SAN ANTONIO COURT REFUSES TO ENFORCE HOMEOWNER POLICY’S COSMETIC DAMAGE EXCLUSION AND AFFIRMS TREBLE DAMAGE AWARD
In a reprise of a case we reported on December 15, 2020, (here) the San Antonio Court of Appeals recently affirmed on rehearing a judgment in favor of a policyholder on a residential hail claim and reinstated a previously overturned award of treble damages. Allstate Veh. & Prop. Ins. Co. v. Reininger, No. 04-19-0443-CV, 2021 WL 2445622 (Tex. App.—San Antonio June 16, 2021) involved a hail claim made regarding a home with a metal roof. The Allstate insurance policy contained a cosmetic damage exclusion which stated the policy did not cover “[c]osmetic damage caused by hail to a metal roof surface, including but not limited to, indentations, dents, distortions, scratches, or marks, that change the appearance of a metal roof surface.” It also stated, “We will not apply this exclusion to sudden and accidental direct physical damage to a metal roof surface caused by hail that results in water leaking through the metal roof surface.”
This exclusion resulted in a battle of the experts over the question of whether hail damage to the metal roof was cosmetic or not. The jury found Allstate breached its contract, committed fraud, and knowingly violated the Texas Insurance Code, awarding treble damages for the knowing violation. In its original opinion issued last December, the court of appeals upheld the actual damages, but reversed the treble damage award.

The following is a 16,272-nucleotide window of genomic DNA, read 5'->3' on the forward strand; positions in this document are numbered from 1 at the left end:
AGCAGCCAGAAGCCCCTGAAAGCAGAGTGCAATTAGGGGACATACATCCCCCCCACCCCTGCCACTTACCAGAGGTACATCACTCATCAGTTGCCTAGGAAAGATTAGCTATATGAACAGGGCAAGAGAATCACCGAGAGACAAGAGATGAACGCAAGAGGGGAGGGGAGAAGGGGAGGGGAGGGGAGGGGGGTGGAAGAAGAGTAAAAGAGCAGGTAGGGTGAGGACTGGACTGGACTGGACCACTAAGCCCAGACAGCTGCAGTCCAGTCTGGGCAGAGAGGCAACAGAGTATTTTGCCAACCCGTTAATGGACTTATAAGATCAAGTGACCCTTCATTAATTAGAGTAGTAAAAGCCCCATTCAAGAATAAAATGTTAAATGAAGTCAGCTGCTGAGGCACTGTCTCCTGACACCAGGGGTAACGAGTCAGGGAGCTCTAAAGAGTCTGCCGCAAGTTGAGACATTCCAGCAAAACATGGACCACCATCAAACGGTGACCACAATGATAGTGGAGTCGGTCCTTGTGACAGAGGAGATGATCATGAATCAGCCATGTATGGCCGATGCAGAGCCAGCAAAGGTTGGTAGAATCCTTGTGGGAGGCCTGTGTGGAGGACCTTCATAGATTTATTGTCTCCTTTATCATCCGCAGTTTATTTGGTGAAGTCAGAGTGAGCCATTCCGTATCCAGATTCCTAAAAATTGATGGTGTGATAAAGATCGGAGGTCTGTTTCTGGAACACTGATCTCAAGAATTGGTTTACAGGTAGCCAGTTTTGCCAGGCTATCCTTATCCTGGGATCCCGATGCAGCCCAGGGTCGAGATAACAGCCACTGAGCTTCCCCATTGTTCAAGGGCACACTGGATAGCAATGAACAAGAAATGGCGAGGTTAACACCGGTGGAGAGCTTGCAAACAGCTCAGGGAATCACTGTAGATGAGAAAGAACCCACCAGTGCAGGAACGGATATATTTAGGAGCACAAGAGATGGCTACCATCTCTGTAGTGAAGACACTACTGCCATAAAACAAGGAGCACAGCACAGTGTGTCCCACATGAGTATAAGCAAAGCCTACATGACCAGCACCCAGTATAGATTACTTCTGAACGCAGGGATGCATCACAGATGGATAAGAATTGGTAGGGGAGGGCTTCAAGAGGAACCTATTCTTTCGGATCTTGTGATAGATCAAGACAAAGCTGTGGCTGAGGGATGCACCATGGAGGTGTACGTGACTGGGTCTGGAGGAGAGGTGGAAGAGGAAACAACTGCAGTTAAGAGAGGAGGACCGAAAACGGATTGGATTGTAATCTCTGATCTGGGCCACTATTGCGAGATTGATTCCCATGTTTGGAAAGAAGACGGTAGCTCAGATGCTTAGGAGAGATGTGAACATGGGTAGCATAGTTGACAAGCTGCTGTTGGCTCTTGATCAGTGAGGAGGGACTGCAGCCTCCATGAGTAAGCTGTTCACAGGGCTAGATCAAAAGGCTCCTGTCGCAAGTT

After the original opinion was issued, both parties moved for rehearing. The court granted Reininger’s motion and denied Allstate’s. In last week’s replacement opinion, the court repeated most of its original conclusions upholding the actual damages awarded by the jury, but also reinstated the jury’s award of treble damages. The court stated there was evidence Reininger disputed the original finding of cosmetic damage, and that the adjuster did not follow company procedure requiring him to retain a structural engineer before denying the claim. Additionally, there was evidence showing Allstate knew Reininger had requested a second inspection and that his agent had also requested a second inspection, but Allstate closed its file without completing the requested inspection. The court concluded this evidence was sufficient to support the jury’s finding of a knowing violation.
Editor’s Note: It is extremely rare for treble damage awards to be upheld on appeal, and we will continue to watch this case, as it is likely an appeal to the Supreme Court of Texas will be sought.